Despite his extensive travels and political maneuvering, Fakhr al-Dīn found time to compose a startlingly large body of work. Many will associate his name most immediately with his titanic Great Commentary on the Quran (also called Keys to the Hidden: Mafāṭih al-ghayb). The modern printing runs to no fewer than 32 volumes (here it is almost obligatory to cite Ibn Taymiyya’s barb that the work “contains everything apart from exegesis of the Quran”). Fakhr al-Dīn wrote extensively on law, theology, and “occult sciences” like magic and astrology. As can be learned from studies of his Quranic commentary (Jaffer 2015) and a treatise of his on the occult disciplines (Noble 2021), every work of Fakhr al-Dīn al-Rāzī can be profitably read with his philosophical interests in mind. But in this overview we will largely restrict our focus to the theological-philosophical treatises that are of most evident importance for the historian of philosophy. Scholars sometimes refer to these as summae, which suggests a parallel with Latin scholastic works like those by Thomas Aquinas. The comparison is not misleading, insofar as Fakhr al-Dīn was avowedly a theologian, but one who pursued philosophical problems at length and with great sophistication.
A couple of problems confront anyone who is trying to come to grips with his writings in this area. First, the sheer quantity of material. His first summa, entitled Eastern Points of Investigation on Metaphysics and Physics (al-Mabāḥith al-mashriqiyya fī ʿilm al-ilāhiyyāt wa-l-ṭabīʿiyyāt) is more than 1200 pages long in the modern printing. His final summa, written in his final years and arguably best representing his own views on a wide range of topics, is the similarly titled Exalted Topics of Inquiry within Divine Science (al-Maṭālib al-ʿāliya min al-ʿilm al-ilāhī) and is printed in nine books bound in five volumes. In between these two works we have, among other texts, the shorter but highly innovative and influential Mulakhkhaṣ al-ḥikma (Epitome of Philosophy) and not one but two exegetical works devoted to Ibn Sīnā’s Pointers and Reminders (al-Ishārāt wa-l-tanbīhāt), a critical abridgment from 1201 (Lubab al-Ishārāt) and an earlier, and very extensive, line-by-line critical commentary (Sharḥ al-Ishārāt).
Fakhr al-Dīn’s decision to devote such a detailed commentary to a work by Ibn Sīnā is historically revealing. While his contemporary Sharaf al-Dīn al-Masʿūdī (d. before 1204) did compose a set of Doubts (Shukūk) on the same text, the commentary of al-Rāzī on al-Ishārāt seems to be the first lemmatized exegesis of an Arabic philosophical work (see also Wisnovsky 2013, Shihadeh 2014 and 2017), as had been devoted to Aristotle in late antiquity and earlier Arabic philosophy. Even a casual perusal of Fakhr al-Dīn’s corpus makes clear that he has identified Ibn Sīnā as the chief representative of falsafa, a word which is most naturally translated “philosophy” (since it is likewise derived from the Greek philosophia) but which really has a narrower meaning in this period, since it is so closely tied to Ibn Sīnā’s distinctive teachings. To be a faylasūf is to uphold such doctrines as the necessary and eternal emanation of the universe from God. (A more generic word for the discussion of such issues, without any particular doctrinal commitment, would be ḥikma, literally meaning “wisdom”; see Griffel 2021.) While Fakhr al-Dīn follows his famous predecessor and fellow Ashʿarite al-Ghazālī (d. 1111) in targeting Ibn Sīnā as the outstanding exponent of falsafa, he does not go along with al-Ghazālī’s idea that the falāsifa were heretics and apostates from Islam.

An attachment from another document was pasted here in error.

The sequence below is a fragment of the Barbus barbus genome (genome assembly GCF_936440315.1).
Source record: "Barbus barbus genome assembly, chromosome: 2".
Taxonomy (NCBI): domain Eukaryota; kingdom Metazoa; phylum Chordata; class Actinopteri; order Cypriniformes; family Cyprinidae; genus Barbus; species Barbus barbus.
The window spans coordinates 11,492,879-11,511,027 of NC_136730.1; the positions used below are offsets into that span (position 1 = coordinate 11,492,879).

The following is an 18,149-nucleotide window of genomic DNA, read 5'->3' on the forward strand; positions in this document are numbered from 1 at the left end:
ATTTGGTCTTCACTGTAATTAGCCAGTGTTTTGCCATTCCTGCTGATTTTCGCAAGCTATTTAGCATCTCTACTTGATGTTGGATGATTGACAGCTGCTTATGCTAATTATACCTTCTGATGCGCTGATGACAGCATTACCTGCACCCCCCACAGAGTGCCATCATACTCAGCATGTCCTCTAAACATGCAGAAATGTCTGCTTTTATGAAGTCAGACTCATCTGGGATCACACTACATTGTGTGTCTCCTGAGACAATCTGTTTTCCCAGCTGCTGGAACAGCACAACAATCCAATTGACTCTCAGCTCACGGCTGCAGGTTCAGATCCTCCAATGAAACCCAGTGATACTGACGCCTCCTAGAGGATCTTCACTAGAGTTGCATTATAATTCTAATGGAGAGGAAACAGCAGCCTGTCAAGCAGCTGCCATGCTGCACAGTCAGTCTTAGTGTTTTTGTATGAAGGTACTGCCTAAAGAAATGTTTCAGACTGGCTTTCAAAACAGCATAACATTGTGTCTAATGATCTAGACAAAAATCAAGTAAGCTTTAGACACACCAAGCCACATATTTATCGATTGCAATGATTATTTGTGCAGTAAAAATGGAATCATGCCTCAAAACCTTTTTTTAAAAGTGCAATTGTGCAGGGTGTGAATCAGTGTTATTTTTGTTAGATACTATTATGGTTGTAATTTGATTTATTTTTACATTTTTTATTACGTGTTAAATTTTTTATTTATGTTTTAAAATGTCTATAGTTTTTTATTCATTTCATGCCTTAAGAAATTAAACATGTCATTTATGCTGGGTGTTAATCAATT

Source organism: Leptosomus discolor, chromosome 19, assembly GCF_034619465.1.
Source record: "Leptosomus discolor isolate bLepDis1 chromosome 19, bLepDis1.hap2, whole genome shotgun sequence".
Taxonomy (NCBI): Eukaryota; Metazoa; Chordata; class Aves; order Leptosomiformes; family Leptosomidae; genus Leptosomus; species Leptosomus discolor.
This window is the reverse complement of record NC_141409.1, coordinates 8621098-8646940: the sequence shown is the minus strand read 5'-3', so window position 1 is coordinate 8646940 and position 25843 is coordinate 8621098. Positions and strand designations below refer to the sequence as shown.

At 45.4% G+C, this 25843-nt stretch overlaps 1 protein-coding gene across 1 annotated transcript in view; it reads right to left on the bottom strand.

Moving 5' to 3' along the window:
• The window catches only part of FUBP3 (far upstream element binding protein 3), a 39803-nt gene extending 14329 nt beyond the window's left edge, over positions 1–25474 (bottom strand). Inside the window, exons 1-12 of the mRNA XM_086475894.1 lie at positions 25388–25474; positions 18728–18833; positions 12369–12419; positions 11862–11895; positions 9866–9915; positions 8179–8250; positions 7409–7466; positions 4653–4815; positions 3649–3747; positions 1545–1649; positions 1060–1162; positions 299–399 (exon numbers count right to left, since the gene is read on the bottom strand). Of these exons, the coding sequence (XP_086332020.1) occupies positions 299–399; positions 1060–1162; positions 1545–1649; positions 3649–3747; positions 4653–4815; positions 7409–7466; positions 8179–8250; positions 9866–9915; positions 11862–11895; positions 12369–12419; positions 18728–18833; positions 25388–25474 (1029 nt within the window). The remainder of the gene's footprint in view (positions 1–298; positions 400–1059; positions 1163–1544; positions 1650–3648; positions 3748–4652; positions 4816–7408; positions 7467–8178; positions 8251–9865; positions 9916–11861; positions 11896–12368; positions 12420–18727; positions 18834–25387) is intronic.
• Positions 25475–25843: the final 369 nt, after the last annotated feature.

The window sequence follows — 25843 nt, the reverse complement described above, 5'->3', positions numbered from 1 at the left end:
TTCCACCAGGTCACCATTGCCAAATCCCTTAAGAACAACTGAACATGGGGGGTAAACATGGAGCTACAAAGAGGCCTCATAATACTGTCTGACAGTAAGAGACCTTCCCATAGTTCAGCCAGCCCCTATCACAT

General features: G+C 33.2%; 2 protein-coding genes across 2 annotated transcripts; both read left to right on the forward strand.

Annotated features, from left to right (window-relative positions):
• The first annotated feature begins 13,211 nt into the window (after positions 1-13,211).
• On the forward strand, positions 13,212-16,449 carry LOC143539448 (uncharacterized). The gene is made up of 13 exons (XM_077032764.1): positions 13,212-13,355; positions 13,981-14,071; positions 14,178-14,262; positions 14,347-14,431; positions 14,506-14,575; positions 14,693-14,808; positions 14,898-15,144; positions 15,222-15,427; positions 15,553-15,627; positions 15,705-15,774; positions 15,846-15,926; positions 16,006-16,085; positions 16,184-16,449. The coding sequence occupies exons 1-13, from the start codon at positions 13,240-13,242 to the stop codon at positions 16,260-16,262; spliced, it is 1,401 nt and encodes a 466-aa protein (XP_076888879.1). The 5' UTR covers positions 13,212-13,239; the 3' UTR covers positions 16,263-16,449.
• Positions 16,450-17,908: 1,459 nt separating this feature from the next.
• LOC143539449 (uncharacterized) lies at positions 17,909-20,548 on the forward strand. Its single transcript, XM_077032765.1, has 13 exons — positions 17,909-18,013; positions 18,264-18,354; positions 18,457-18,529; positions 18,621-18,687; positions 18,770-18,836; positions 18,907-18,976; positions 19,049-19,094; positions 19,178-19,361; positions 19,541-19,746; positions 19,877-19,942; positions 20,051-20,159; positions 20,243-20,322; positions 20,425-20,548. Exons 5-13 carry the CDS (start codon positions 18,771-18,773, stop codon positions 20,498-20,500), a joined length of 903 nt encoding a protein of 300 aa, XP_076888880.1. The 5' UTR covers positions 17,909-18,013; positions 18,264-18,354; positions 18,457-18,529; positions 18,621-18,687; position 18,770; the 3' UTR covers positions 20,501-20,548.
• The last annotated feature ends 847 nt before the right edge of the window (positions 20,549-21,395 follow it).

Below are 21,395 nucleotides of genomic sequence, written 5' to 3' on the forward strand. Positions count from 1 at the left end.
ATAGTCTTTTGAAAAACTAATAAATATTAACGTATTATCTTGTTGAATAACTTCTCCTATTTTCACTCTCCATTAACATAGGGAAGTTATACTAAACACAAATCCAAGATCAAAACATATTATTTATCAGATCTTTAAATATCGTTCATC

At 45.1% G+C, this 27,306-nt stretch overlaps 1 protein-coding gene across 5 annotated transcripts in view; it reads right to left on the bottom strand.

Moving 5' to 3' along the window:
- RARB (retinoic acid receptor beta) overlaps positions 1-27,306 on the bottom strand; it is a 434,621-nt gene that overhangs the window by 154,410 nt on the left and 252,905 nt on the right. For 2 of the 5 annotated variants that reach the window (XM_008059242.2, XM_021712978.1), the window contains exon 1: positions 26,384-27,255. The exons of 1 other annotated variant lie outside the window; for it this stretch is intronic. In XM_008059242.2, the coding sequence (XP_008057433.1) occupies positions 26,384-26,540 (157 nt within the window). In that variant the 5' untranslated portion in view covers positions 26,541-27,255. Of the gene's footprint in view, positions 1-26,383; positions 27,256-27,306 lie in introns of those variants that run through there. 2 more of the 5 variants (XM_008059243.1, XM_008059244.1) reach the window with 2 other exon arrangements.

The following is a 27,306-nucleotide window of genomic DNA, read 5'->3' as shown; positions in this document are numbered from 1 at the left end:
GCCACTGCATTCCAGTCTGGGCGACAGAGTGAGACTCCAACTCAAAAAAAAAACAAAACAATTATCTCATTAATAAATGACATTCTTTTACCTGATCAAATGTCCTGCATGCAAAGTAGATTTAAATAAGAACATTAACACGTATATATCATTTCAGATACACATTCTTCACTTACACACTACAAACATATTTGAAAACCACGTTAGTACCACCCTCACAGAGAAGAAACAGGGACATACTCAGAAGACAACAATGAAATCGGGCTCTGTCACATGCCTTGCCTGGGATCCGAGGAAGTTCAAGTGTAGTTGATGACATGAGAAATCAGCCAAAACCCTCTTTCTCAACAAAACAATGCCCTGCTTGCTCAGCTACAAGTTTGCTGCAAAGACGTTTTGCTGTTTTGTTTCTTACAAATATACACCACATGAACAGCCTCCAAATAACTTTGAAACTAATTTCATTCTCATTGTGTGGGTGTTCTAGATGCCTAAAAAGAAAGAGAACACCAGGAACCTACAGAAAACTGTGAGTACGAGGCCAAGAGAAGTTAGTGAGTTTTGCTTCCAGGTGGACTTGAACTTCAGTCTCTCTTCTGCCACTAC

Instead, he seems to welcome the powerful challenge posed by Ibn Sīnā’s thought, since it gives him something worthy of his own considerable critical acumen and helps him to map out the wide range of issues tackled in his summae. These fall into the domains of logic, physics, psychology, ethics, and above all, metaphysics (general survey in Zarkān 1963). Indeed Fakhr al-Dīn used metaphysics to restructure the curriculum of the sciences, something we especially see in his Mulakhkhaṣ (Eichner 2007, 2009). This work adopts a new arrangement, which would be influential on later thinkers. Fakhr al-Dīn first tackles logic, then “generalities (al-umūr al-ʿāmma)”, then natural philosophy, and finally philosophical theology. The second and fourth parts of the project correspond to what is called general and special metaphysics in the Latin scholastic tradition, and the parallel does not end there. Like Duns Scotus, Fakhr al-Dīn offers an analysis of existence (the central case of a metaphysical “generality”) by way of disjunction, e.g., existence may be one or many, necessary or contingent, infinite or finite, self-sufficient or dependent, etc. While these contrasts are largely drawn from Ibn Sīnā, Fakhr al-Dīn innovates with his systematic use of the disjunctions to structure general metaphysics. This also means, as we will see below, that his discussions of metaphysics are by no means restricted to raising and answering questions about God, as we might expect from a “theologian”.